Humane Society of
Wayne County, New York

1475 County House Road, Lyons, NY 14489


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More than 25 years of shelter operations

This page was last modified on Sunday November 18, 2012

“Lucky” indeed

By Jessica Youngman

I wanted a cat. I already had three at home but had recently lost my favorite, a large and somewhat mean Main Coon cat who “found” me while I was on an assignment for the newspaper I worked for shortly after college.

A few months after losing my buddy this past winter, I visited the Wayne County Humane Society to look at the cats.

Needless to say, though there were plenty of wonderful felines available for adoption, I fell in love that day with an old dog out in the barn that had a name I couldn’t resist. Lucky, a brown and white husky mix, wagged her tail and put her behind up to the metal grates of her kennel, obviously in hopes of a friendly scratch, when I approached.

A few days later I made arrangements to foster Lucky, who, at almost 10, had been at the shelter longer than any of the dogs. She seemed like the sweetest and smartest of the bunch but I was told would-be-adopters were usually turned off by her age. My only worries were how she’d fit in at our home. My husband and I have a 4-year-old son, three cats and a 3-year-old Husky mix that, despite two years of obedience lessons, hasn’t shed his wild streak.

The day we arrived to pick up Lucky she leapt into our car before we could get the door all the way open. She rode home with her head out the window, tongue in the wind, with a look of contentment I haven’t ever seen in a dog.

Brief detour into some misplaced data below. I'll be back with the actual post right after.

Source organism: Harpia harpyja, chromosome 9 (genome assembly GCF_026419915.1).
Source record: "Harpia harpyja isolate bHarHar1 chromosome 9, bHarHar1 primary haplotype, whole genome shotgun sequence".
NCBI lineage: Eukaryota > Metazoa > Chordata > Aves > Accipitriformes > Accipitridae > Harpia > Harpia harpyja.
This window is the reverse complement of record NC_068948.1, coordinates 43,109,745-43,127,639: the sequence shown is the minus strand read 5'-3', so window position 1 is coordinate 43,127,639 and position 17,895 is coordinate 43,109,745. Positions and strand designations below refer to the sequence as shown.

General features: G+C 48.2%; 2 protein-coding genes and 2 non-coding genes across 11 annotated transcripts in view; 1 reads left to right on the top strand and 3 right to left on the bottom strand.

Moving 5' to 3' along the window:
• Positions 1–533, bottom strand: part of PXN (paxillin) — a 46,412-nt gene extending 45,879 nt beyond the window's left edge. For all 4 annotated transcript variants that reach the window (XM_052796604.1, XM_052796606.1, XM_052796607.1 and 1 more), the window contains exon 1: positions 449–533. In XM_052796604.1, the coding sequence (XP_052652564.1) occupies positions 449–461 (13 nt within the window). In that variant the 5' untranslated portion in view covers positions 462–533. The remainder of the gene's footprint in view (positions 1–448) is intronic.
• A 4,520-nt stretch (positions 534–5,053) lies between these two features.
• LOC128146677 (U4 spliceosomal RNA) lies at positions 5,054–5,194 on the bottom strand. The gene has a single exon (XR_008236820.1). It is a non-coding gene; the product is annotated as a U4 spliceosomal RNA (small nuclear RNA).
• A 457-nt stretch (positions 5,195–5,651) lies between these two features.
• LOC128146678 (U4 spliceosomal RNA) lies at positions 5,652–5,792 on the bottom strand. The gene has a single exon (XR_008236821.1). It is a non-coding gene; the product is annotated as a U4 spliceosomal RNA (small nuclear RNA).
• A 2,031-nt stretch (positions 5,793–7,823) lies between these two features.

It has been but a month since we brought our old girl home. I am happy to report that she is fitting right in. She plays with our other dog just like she’s a pup, loves short rides in the car and long walks on the trails near our home. She comes to work with me once in a while, where she is the celebrity of the office. And she’ll do just about any trick in the book for a biscuit. We’ve also just discovered this adorable habit: When her water dish is empty she picks it up in her mouth and brings it to my husband or me for a refill.

The lesson here is, if you’re thinking of adopting a dog, consider the older ones. Puppies go quickly from the shelter while the more senior dogs have trouble finding homes. Yet puppies are usually much more work, with the potty training, chewing and almost constant need for supervision and training.

Six years ago we adopted a Rottweiler/boxer mix named Phoebe from the shelter. She had been there nine months and was nine years old. She was a gentle giant who we loved for three years until her passing. As of this writing, we have just made Lucky’s adoption final. We are hopeful that she’ll be with us a long, long time but we’ll be happy even if it’s a short while since we’ll know, despite our own heartache, that we made her last days happy ones.

Youngman lives in East Palmyra with her brood and is a former member of the Humane Society’s Board of Directors.

Webmaster's note: older animals (3 years and up) placed with older adopters (50 years and older) have the adoption fee paid by HSWC through our Adult Companion program.